Flashcards in Renal Pathology Deck (109):
What are the four main components of the kidney?
The ______ is a network of capillaries between the afferent and efferent arterioles.
The _____ arteriole brings blood to the capillary bed; whereas, the _______ arteriole drains blood away from the capillary bed.
a = arrives at capillary bed
e = exits from the capillary bed
What are the three layers of the capillary wall in the glomeruli?
epithelium (lining the urinary space)
Epithelial cells have many _______ from the cell body that connect to the basement membrane.
finger-like projections (podocytes)
A membrane, called the _______, connects the adjacent processes and is important in preventing proteinuria.
The capillary wall is permeable to water and small molecules. What is is impermeable to?
albumin and larger proteins
What are the supporting cells within the capillary bed?
mesangial cells (connective tissue)
What is the purpose of the tubules of the kidneys?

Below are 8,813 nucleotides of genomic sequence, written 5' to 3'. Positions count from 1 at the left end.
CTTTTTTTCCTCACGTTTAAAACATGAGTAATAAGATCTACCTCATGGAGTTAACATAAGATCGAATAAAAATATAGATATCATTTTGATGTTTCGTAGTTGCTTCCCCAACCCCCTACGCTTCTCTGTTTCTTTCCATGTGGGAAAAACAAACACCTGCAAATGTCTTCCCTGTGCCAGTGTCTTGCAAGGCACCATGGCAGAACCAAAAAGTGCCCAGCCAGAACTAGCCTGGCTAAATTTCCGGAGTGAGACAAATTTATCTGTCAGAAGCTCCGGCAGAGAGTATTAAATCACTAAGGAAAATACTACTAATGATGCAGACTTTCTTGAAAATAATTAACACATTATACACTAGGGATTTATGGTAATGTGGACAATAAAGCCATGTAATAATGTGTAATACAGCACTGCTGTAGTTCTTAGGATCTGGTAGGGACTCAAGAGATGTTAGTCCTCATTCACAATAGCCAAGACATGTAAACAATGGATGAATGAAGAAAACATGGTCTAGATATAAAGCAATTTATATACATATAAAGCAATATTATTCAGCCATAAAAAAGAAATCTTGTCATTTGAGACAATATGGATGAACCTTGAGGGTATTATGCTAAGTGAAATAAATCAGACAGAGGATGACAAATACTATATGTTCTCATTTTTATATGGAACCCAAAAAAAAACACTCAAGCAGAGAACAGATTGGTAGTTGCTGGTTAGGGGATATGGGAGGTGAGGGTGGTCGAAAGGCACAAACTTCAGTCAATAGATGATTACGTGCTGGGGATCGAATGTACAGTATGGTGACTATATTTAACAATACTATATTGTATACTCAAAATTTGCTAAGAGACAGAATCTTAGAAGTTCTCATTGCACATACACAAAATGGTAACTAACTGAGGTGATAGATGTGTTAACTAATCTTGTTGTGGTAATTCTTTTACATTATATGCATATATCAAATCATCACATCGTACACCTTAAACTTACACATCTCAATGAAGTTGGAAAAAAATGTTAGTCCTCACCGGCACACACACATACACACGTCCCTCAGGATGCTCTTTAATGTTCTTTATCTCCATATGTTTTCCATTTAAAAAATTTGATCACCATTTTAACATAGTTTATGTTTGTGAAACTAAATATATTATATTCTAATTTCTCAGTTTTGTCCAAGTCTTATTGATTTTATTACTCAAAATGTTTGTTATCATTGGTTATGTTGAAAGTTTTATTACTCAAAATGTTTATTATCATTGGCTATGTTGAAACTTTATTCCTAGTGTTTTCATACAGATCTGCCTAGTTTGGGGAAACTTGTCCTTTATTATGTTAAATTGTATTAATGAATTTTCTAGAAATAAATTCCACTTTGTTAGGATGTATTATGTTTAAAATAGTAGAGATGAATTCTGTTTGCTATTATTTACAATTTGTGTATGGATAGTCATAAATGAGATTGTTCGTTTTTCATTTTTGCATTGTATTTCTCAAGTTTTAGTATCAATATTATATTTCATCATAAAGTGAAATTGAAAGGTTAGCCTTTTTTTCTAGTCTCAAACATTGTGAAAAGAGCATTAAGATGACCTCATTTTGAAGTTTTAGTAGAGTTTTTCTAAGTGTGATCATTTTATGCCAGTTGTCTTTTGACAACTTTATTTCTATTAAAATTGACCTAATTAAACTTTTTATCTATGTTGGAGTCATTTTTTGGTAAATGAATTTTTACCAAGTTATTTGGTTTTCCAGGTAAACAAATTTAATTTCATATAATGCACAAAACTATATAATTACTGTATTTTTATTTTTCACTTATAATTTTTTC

the filtrate from the glomeruli travels through the system of tubules and the tubular epithelium which reabsorbs or secretes particular substance = formation of urine
The interstitium is formed by ____ and _____ between the tubules and glomeruli.
collagen and blood vessels
What is "azotemia?"
elevated blood urea nitrogen (BUN) and creatine (breakdown of skeletal muscle) due to a decreased Glomerular Filtration Rate (GFR)
Azotemia PLUS other clinical symptoms (gastroenteritis, peripheral neuropathy, dermatitis, acidosis, pericarditis, hyperkalemia) = _______
What are the three major clinical renal syndromes?
1. Acute Nephritic Syndrome
2. Nephrotic Syndrome
3. Acute Renal Failure
Which renal syndrome is characterized by mild/moderate proteinuria, hematuria, and hypertension?